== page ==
By Elisabetta Silvestro
The Appalachian region is known by many for different stereotypes: poverty, clan feuding, ignorance, but most of all for one thing, the hillbilly.
The hillbilly is the subject and inspiration for the new comic book series Whiskey Tango, founded by former City College students James Christopher and Anthony Mata, together with local artist Justin Smith.
Christopher, who has been a journalism major at City College for two years, grew up in a family of coal miners in West Virginia. When he turned to creative writing, he started doing research on the Appalachian history.
He noticed similarities with stories of the Wild West, just these stories have rarely been told. Christopher got inspired and started writing a script for a graphic novel called “Odd, West Virginia.”
“I’m kind of playing on this very well established stereotype and I’m taking it one step further making it dark and gothic,” Christopher said.
Around the same time, Christopher and Mata were working for the same publication, Mission neighborhood newspaper El Tecolote. Christopher, who was already working with Smith on the project, told Mata about his idea and got him on board too.
“I liked the story because it wasn’t superhero bullshit. It was a story from life,” Mata said.
Not having any experience in graphic novel publishing, Christopher asked City College teacher Louis Schubert for advice. Schubert teaches the class Comics, Power and Society, which Christopher was taking.
Schubert suggested to bring their work at the Alternative Press Expo, an event focused on showing alternative and independent comic books, and to start by making a small comic book instead of a graphic novel, which is more complicated.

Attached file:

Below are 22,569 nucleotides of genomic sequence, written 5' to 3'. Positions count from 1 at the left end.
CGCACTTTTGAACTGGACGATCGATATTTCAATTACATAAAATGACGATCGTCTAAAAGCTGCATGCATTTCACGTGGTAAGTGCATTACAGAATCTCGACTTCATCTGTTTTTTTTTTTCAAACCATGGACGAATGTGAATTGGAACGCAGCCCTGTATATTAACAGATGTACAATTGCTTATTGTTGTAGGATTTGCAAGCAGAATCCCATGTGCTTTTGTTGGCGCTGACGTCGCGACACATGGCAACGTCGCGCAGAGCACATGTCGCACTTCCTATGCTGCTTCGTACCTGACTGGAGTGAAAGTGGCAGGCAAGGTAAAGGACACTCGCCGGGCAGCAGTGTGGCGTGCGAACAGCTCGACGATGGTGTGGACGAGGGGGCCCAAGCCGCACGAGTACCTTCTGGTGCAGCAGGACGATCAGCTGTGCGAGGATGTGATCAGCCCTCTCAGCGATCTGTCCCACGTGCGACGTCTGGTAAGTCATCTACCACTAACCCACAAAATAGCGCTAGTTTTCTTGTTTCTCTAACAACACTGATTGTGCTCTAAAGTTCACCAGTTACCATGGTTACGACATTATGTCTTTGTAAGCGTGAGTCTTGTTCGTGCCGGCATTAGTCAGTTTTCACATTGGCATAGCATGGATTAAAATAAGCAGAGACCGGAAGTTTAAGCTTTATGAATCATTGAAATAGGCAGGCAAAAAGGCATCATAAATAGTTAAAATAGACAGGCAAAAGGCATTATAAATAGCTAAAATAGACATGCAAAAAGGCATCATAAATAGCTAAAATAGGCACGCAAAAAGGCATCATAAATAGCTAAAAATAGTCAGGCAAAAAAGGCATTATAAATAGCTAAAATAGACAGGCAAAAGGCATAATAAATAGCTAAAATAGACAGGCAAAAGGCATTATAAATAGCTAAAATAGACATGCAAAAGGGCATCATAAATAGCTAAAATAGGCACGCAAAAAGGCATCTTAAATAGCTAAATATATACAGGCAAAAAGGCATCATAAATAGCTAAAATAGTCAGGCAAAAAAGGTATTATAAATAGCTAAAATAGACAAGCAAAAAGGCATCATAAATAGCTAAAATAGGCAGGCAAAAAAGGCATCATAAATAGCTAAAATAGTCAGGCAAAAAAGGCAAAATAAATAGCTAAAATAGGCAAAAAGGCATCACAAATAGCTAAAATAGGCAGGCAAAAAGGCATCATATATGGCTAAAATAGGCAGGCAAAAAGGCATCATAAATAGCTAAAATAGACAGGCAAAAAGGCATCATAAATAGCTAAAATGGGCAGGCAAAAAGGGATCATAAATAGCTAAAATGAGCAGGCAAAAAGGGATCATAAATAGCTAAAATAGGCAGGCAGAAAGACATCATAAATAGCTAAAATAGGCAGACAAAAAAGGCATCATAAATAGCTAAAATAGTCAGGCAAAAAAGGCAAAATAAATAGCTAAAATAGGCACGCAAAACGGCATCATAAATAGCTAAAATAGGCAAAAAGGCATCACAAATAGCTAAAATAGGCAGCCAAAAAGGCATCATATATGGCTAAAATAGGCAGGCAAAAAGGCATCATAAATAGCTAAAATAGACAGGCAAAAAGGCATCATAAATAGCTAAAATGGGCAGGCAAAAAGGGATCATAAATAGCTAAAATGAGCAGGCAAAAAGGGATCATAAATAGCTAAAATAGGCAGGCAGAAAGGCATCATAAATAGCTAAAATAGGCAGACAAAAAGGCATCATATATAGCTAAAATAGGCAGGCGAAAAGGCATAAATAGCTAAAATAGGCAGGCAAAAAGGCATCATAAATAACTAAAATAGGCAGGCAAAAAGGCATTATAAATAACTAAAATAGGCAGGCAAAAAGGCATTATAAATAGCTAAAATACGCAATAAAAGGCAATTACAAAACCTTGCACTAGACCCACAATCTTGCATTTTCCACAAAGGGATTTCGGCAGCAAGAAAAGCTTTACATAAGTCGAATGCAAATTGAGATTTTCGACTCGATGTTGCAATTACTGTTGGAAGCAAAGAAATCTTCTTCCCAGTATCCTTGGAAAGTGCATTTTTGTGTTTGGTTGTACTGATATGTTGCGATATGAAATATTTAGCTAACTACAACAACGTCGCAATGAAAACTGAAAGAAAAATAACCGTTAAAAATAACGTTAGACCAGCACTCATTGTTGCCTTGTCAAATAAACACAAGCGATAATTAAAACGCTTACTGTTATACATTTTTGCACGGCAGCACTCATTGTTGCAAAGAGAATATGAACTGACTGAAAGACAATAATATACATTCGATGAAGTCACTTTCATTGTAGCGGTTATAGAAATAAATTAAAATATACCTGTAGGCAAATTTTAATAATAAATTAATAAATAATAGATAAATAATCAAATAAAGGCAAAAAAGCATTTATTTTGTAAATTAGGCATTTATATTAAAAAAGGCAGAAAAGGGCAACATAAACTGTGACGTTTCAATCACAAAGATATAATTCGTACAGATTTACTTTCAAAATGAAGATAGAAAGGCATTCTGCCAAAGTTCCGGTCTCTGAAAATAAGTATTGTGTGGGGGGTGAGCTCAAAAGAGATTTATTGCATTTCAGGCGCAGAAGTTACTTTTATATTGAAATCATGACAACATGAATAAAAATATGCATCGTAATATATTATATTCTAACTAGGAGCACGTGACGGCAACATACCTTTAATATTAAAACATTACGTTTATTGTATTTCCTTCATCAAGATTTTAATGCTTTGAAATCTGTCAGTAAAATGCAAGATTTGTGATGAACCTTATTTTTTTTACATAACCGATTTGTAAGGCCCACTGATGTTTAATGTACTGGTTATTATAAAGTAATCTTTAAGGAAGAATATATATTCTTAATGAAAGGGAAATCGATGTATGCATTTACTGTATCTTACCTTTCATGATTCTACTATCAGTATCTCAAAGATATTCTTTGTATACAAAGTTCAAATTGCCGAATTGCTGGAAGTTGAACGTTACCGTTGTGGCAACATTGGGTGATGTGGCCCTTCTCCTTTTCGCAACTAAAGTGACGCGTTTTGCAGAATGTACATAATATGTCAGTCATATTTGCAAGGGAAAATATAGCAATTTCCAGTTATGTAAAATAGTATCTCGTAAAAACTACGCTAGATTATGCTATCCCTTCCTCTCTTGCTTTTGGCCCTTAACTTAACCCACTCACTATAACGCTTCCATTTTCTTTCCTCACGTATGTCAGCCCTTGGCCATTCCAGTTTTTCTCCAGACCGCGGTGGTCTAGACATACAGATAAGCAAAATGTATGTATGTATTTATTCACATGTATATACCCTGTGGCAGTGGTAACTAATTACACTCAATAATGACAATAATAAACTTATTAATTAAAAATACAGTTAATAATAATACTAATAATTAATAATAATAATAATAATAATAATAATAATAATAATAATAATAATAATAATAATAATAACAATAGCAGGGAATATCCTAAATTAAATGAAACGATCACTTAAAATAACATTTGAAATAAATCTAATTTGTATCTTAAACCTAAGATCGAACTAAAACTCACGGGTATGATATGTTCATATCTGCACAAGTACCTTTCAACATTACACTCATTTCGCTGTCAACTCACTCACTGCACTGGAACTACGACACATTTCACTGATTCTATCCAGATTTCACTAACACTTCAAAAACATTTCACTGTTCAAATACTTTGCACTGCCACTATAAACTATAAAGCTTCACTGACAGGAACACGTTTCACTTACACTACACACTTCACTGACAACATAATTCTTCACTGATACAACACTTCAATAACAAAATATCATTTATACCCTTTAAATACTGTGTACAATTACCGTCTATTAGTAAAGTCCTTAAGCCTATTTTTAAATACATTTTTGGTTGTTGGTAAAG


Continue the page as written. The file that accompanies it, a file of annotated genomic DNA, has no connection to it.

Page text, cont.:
The three of them started working together this past June, learning as they went. The process of conceptualizing and designing the characters took already two months.
“The most important thing was to make them look ugly and dirty,” Mata said.
The first step was writing the story then convert the story into a script, and finally putting everything together with the illustrations.
Mata says illustrating for a comic book is completely different from the usual illustration.
“It’s like a giant puzzle,” he said. “Like the still of a movie.” It needs to be dynamic or else it will be boring.
“You have to show all these characters from different perspectives,” Christopher said.
It took them four weeks to actually put together the 28-page comic book that debuted Oct. 4 at the Alternative Press Expo event held in San Francisco.
The comic comprises two stories, both of the genre “appalachian gothic & hillbilly noir,” as the comic book professes. The covers’ illustrations are from Rhett Johnston.
“Dog Days of Raleigh Bottom,” written by Christopher and Smith and illustrated by Mata, tells a story of Oxycodone addiction, death and misery.
“That’s all based on real people. That entire story is not embellished at all, if anything it’s turned down,” Christopher said.
He took inspiration from the stories of Oceana, W.Va., a small town just 50 miles from Christopher’s hometown, Shady Spring, famous for its Oxycodone epidemic.
The second story, “The Devil’s Share,” written by Christopher and illustrated by Smith, revises the Hatfield-McCoy feud in a new gothic-noir key.
The 300 copies are currently for sale at Comix Experience on Divisadero Street and on Whiskey Tango’s website. In November more copies will be sold at the other major comic book stores in San Francisco.
Whiskey Tango has in store two new graphic novels, longer and more developed than their first effort. The next one coming out between the next Winter and Spring.